NIALA: So it sounds like the hybrid option for concerts is here to stay.

ERICA: The new cheap seats for the show are in your living room.

NIALA: Axios’ Erica Pand3y. Thank you, Erica.

ERICA: Thanks, Niala.

NIALA: Before we go: today is World Ocean’s Day. And while there’s only truly one global ocean, it’s typically split into four regions: the Arctic, Atlantic, Indian, and Pacific ocean basins. But did you know that most countries now recognize a fifth ocean basin, known as the Southern Ocean? That’s made up of the waters around Antarctica, and National Geographic is today updating its map policy to show this as a distinct ocean region. Nat Geo says doing so will make it easier to protect these waters.

And that’s all for today! You can reach our team at podcasts at axios dot com or reach out to me on twitter.

I’m Niala Boodhoo - thanks for listening - stay safe and we’ll see you back here tomorrow morning.

Go deeper

Puerto Rico's Supreme Court: Not guilty verdicts must be unanimous

Photo: Sarah L. Voisin/The Washington Post via Getty Images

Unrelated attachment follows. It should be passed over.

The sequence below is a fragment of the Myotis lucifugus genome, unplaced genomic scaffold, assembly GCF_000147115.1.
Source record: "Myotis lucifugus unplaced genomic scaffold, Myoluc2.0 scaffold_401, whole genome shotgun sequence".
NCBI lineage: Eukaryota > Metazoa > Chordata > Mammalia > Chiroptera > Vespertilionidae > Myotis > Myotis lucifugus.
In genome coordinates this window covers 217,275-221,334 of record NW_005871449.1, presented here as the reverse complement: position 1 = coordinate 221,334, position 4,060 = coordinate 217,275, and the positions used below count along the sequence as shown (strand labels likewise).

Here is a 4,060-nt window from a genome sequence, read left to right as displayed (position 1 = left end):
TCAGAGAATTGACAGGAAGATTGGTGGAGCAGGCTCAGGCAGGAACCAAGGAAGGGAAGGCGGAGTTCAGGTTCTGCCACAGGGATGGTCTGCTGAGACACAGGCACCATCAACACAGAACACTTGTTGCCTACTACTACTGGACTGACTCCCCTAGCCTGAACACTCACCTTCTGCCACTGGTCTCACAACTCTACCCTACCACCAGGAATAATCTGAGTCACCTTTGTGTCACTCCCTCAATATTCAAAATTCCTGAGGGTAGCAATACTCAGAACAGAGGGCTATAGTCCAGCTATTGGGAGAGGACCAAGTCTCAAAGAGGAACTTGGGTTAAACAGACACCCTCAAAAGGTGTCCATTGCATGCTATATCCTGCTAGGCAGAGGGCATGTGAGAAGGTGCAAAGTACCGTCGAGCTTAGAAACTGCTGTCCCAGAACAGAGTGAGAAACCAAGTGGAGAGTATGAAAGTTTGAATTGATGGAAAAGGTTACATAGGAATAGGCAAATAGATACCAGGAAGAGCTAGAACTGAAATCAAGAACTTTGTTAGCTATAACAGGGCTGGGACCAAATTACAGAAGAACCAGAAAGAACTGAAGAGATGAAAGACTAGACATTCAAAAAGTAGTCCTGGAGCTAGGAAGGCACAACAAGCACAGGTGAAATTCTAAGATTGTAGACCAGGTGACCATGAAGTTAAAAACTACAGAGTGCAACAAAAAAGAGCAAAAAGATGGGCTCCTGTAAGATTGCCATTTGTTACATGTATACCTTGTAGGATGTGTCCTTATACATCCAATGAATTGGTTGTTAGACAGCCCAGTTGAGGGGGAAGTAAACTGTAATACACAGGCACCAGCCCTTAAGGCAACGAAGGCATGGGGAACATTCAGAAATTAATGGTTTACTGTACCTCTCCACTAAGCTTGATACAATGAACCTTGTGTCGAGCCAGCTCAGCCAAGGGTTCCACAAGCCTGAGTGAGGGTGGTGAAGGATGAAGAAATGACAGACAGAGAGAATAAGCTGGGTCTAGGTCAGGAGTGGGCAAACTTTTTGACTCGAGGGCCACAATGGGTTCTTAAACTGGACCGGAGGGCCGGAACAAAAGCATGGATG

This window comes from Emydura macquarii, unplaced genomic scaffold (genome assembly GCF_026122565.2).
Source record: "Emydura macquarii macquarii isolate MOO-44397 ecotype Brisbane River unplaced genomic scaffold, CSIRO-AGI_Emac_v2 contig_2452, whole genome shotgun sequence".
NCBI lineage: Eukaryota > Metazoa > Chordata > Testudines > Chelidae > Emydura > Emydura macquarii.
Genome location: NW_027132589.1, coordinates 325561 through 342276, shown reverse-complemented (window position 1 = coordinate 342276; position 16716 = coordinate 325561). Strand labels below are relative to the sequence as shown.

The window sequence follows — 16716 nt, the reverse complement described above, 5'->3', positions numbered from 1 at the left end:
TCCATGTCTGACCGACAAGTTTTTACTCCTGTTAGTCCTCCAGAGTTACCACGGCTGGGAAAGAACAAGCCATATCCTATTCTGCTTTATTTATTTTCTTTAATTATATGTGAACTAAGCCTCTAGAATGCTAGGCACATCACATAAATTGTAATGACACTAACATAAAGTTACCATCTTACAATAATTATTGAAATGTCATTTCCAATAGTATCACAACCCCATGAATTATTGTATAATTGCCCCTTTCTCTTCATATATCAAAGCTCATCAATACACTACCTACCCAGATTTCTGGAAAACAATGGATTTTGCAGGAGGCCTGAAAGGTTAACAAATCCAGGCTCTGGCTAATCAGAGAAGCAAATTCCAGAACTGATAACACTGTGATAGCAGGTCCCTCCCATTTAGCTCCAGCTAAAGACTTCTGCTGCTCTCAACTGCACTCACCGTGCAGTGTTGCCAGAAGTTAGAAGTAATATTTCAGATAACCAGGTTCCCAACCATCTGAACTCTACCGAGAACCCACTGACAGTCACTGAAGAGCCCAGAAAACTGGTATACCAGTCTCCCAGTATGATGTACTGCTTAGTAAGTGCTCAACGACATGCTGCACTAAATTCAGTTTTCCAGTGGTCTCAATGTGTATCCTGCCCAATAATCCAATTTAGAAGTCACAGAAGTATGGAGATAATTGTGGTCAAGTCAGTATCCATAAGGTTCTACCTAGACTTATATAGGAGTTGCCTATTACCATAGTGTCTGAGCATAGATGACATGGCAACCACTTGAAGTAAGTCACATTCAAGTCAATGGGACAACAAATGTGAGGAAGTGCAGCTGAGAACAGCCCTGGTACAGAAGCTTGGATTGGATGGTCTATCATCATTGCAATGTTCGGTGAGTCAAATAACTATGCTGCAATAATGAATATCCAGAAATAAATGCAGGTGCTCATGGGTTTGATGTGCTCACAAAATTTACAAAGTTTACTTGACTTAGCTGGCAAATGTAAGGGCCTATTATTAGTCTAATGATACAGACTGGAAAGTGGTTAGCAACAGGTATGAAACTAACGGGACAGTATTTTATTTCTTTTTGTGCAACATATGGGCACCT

Puerto Rico's Supreme Court ruled Thursday that not guilty verdicts in criminal cases must be unanimous, AP reports.

Why it matters: The U.S. territory has allowed a minimum of nine out of 12 jurors for not guilty verdicts for nearly seven decades.

Sep 10, 2021 - Health

Democrats' health care plans are taking shape

Illustration: Aïda Amer/Axios

Democrats' ambitious health plans are slowly transitioning from bullet point proposals to more fleshed-out policies, inching the legislative process forward and shedding more light on who stands to win or lose.

Yes, but: Some of these proposals put the House and Senate in conflict with one another, emphasizing just how far Democrats still have to go.

The Latino pain of Sept. 11

A Mexican American woman listens to a prayer in Los Angeles for immigrant workers who died at the World Trade Center on Sept. 11. Photo: Lucy Nicholson/AFP via Getty Images

Around 250 Latinos were killed during the terrorist attacks of Sept. 11, including some undocumented immigrants from Latin America whose families faced daunting tasks to prove they even existed.

Why it matters: As the nation prepares to mark the 20th anniversary of 9/11, advocates are working to memorialize the toll the attacks had on Latinos, whose sacrifices that day are often overlooked.